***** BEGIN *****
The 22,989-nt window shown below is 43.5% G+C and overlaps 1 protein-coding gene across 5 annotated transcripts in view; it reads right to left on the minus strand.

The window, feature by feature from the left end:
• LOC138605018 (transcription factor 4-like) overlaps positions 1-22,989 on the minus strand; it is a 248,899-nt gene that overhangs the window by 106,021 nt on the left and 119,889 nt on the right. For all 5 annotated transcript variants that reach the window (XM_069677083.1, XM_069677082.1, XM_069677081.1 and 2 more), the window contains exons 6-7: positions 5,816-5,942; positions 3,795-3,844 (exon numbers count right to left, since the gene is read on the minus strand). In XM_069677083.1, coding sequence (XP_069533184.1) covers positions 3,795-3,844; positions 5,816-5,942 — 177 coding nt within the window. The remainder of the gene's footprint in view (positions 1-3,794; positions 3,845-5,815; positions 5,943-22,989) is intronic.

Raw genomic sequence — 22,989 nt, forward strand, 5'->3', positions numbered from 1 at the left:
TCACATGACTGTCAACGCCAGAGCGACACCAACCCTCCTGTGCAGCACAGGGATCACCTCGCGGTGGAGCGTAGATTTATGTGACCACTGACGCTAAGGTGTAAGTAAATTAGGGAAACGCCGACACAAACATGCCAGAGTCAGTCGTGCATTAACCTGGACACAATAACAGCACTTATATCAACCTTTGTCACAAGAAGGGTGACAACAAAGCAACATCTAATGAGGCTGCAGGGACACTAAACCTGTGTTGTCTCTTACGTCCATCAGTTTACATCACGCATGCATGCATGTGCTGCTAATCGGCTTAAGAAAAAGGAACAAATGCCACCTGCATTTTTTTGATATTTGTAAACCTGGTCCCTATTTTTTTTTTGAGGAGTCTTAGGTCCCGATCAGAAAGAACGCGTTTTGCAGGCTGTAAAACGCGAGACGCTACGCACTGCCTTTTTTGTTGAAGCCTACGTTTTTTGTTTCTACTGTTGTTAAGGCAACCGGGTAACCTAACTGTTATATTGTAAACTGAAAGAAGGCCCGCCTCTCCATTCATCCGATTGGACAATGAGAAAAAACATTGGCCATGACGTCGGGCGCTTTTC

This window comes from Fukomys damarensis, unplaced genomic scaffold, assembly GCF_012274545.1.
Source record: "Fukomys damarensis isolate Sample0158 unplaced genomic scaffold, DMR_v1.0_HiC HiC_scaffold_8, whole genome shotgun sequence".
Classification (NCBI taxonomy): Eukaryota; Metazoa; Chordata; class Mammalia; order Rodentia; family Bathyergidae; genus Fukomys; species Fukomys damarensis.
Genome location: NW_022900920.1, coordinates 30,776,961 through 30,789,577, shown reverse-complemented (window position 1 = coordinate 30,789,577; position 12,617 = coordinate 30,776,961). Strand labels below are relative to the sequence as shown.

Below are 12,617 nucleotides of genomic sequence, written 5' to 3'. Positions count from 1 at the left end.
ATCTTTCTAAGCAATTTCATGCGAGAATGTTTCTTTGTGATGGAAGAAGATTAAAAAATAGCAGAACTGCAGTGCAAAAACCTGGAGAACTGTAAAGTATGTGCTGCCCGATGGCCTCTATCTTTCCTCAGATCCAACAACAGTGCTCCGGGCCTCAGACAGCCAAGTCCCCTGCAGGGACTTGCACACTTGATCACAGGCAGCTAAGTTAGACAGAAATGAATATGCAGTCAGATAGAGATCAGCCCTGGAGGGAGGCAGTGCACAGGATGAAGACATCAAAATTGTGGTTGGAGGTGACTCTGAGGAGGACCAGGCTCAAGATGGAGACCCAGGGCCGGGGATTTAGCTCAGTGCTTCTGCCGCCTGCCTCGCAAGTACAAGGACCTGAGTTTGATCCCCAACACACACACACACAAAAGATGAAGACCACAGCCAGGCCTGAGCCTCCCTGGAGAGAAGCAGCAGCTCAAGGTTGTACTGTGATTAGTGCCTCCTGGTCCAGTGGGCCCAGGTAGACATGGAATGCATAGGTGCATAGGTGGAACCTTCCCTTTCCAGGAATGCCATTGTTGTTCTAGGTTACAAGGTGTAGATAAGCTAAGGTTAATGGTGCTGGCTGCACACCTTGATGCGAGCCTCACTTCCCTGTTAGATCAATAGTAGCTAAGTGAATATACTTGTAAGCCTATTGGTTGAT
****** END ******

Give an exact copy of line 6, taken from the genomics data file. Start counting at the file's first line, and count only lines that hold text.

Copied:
This window comes from Fukomys damarensis, unplaced genomic scaffold, assembly GCF_012274545.1.